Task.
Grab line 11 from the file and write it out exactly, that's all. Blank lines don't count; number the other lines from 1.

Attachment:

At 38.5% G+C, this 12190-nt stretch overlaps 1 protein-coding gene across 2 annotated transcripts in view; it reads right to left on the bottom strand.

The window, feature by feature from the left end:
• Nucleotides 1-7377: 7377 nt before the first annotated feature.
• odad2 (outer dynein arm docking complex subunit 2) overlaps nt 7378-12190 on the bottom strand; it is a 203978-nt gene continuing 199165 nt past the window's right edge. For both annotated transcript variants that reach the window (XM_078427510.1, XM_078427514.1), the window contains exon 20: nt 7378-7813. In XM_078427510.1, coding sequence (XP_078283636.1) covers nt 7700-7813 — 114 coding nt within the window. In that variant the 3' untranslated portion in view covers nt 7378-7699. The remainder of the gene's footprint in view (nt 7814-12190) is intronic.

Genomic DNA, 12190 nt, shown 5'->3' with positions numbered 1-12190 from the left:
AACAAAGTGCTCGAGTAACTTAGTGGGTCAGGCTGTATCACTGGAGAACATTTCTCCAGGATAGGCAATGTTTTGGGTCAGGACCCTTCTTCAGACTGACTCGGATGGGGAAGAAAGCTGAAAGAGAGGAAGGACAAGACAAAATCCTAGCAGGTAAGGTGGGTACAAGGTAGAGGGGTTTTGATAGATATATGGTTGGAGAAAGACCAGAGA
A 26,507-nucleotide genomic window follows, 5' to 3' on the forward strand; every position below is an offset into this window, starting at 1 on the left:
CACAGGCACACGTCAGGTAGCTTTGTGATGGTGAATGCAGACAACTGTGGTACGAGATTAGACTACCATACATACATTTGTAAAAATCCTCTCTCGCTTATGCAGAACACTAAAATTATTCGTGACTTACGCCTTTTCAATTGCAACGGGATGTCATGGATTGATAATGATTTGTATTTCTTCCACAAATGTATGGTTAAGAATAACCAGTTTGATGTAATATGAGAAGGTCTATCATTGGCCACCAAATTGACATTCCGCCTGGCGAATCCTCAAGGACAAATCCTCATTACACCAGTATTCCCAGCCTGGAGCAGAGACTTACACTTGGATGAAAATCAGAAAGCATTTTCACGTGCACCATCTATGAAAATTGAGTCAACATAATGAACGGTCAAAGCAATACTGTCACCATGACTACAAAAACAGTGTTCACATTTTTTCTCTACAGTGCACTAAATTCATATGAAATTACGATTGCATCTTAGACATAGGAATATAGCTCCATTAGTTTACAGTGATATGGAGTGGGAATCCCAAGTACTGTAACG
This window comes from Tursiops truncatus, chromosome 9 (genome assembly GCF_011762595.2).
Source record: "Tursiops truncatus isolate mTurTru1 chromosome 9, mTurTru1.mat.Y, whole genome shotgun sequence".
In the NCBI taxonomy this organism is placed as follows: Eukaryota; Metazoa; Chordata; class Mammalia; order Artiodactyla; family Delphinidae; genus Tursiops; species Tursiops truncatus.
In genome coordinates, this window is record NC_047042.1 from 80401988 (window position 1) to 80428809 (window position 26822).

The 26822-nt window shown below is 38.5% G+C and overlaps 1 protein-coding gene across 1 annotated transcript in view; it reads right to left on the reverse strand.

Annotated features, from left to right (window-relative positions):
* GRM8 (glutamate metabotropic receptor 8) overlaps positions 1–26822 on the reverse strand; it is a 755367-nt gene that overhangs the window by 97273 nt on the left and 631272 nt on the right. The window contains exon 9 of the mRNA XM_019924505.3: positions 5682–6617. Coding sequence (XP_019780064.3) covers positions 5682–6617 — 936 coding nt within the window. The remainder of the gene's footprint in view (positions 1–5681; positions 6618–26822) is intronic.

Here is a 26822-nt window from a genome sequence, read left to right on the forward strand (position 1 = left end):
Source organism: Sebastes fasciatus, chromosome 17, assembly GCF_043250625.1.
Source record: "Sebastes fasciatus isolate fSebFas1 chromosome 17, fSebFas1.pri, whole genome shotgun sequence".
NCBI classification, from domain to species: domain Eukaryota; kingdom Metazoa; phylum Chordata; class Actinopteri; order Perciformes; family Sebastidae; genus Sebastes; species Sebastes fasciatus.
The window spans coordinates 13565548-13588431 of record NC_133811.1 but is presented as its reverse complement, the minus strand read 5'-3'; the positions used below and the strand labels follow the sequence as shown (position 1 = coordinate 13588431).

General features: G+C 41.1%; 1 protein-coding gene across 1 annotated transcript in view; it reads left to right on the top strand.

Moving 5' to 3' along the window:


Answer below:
In the NCBI taxonomy this organism is placed as follows: Eukaryota; Metazoa; Chordata; class Mammalia; order Artiodactyla; family Delphinidae; genus Tursiops; species Tursiops truncatus.